THE BRITISH LIBRARY

Music blog

04 February 2015

Hans Gerle's "Tablatur auff die Laudten"

Consulting the BL's printed catalogue of music can hold certain advantages over the online catalogue, not least in making it possible to browse the holdings for a particular composer on the page. In this unusual instance, a second copy of Hans Gerle's 'Tablatur auff die Laudten' (K.1.b.12), printed in Nuremberg in 1533, was listed only in the printed catalogue until recently, but is a fascinating source in its own right. Unravelling the complexities of this source goes hand-in-hand with cataloguing it fully, and also allows musicologists to study its contents to shed light on the relationship between sacred tunes and secular performances in Reformation-era Germany.

  Hans Gerle, Tablatur auff die Laudten

        BL K.1.b.12 - Hans Gerle's Tablatur auff die Laudten (Formschneider: Nuremberg, 1533)

In 1953, notation expert Willi Apel noted uncompromisingly that 'the transcription of pieces written in the German lute tablature is, of course, very fatiguing and slow work.' Nowadays, the process of transcription whilst surrounded by a wealth of cheat sheets is surely less daunting than the prospect of actually learning to sight-read the music on the lute. The sixteenth-century amateur would have bought a copy of Gerle's book and found a well-intended diagram at the beginning of the book, designating a specific symbol to each fret on each string (see below).

Hans Gerle, Tablatur auff die Laudten

BL K.1.b.12 - Hans Gerle's Tablatur auff die Laudten (Formschneider: Nuremberg, 1533)

Unfortunately, this diagram is spectacularly unhelpful. Not only are the letters, numbers and other symbols lined up along the strings far too small to be legible, but the diagram is also upside-down and back-to-front: in order to read the text along the strings and for the diagram of the lute to match up with a real lute in one's hands, the book must be the other way up. The constant flicking of pages and turning of the book must have been annoying for any amateur lutenist – perhaps Gerle was keen to encourage people to buy his 1532 treatise on lute-playing too!

Transcription does present some challenges. Unlike other forms of lute tablature, in which consecutive letters correspond to pitches a semitone apart, the German system moves the letters across the neck (going up a string each time) rather than along a string. The result of this is that letters in alphabetical order may represent tones that are as far apart as a major third, a perfect fourth, or a compound augmented fourth. The alphabet is repeated once all letters have been exhausted (omitting 'j', but including two additional symbols, 'et' and 'con'), at which point it starts again with a line over each letter ('ā') or a double letter ('aa'). These symbols correspond to pitches that are a perfect fourth above the solo letter ('a'). The repetition of the alphabet gives great potential for printer errors, but these can normally be spotted without too much trouble. A further complication is added by the notation style of the Grossbrummer, or lowest string. Each individual German composer used his own method of notating these pitches: Gerle favoured numbers with lines above them.

Hans Gerle, Tablatur auff die Laudten

Numbers without lines refer to open strings; numbers with lines are notes on the Grossbrummer.                          signifies the open string of the Grossbrummer. 1 signifies the open string of the Mittelbrummer (second lowest string).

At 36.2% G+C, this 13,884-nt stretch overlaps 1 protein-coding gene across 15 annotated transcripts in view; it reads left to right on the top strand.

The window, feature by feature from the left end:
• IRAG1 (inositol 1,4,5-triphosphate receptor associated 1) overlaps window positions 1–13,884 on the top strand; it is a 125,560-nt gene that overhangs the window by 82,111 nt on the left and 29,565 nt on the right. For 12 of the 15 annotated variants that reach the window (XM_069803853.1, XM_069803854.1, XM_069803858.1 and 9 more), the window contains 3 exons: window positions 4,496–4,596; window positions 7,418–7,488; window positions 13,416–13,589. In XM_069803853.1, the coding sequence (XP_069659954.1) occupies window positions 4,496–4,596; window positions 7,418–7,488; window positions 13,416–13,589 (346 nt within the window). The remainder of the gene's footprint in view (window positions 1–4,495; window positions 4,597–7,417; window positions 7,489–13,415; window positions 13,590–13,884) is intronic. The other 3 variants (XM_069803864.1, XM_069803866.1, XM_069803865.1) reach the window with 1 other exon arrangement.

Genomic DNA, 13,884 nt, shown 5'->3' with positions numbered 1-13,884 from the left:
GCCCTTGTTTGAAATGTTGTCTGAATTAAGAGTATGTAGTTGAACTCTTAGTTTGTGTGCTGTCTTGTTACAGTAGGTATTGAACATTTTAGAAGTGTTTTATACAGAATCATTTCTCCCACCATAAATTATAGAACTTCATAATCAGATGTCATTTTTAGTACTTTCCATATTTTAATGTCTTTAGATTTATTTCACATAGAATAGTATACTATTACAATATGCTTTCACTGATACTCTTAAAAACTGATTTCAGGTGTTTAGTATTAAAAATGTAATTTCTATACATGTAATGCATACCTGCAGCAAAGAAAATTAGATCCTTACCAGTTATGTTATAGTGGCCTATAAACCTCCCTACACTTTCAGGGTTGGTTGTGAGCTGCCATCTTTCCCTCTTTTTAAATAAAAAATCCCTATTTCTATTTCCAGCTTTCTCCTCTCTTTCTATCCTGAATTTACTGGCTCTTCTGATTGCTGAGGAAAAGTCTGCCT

One of the trickier aspects of the notation stems from the fact that the symbols for each pitch in any given chord are listed vertically from highest pitch to lowest pitch. This in itself makes sense; what complicates it is that as the notation moves from one chord to another adjacent pitches do not stay in line with each other. This reflects the fact that, unlike in the lute tablature of other European countries at the time, the German system does not depict the strings themselves. A straightforward example is shown below (NB – the stems and tails signify four minims):

Hans Gerle, Tablatur auff die Laudten

 

Tablature sign

Pitch (ASPN / Helmholtz)

n

C4 / c'

r

A3 / a

2

F3 / f

g

G3 / g

l (L)

E♭3 / e♭

If the two pitches in line with 'n' ('2' and 'g') were written in the same voice part, the following rather unsatisfactory transcription would be obtained, resulting in a tritone between the lower notes, a second between the held A dotted semibreve and the G on the third minim beat, and a poor melodic line in the upper voice:

   .

When the notes are rearranged, however, a much more musical result can be found:

.
This also allows long melodic lines to penetrate the texture more easily, which is very important since Gerle did not write his own music. Instead, the pieces are arrangements of motets, psalm tunes and other popular songs by other composers, and through a careful transcription which is flexible enough to experiment with the placing of pitches within each musical line, it is possible to recognise these lines in the same way that they must have been familiar to sixteenth-century lutenists playing Gerle's arrangements.

Hans Gerle, Tablatur auff die Laudten

The main benefit of tackling Gerle's source comes from the process of transcription itself: only through transcribing an original source and playing the music back can a non-lutenist really appreciate the tropes and idioms inherent in Gerle's writing, which reflect both contemporary lute technique and popular musical preferences more generally. Since this piece (O mater Maria Christi) was a popular motet, it also demonstrates the overlap between sacred and secular styles in Reformation-era Germany. 

Elizabeth Bennett, doctoral student in music at Royal Holloway, University of London, and the British Library.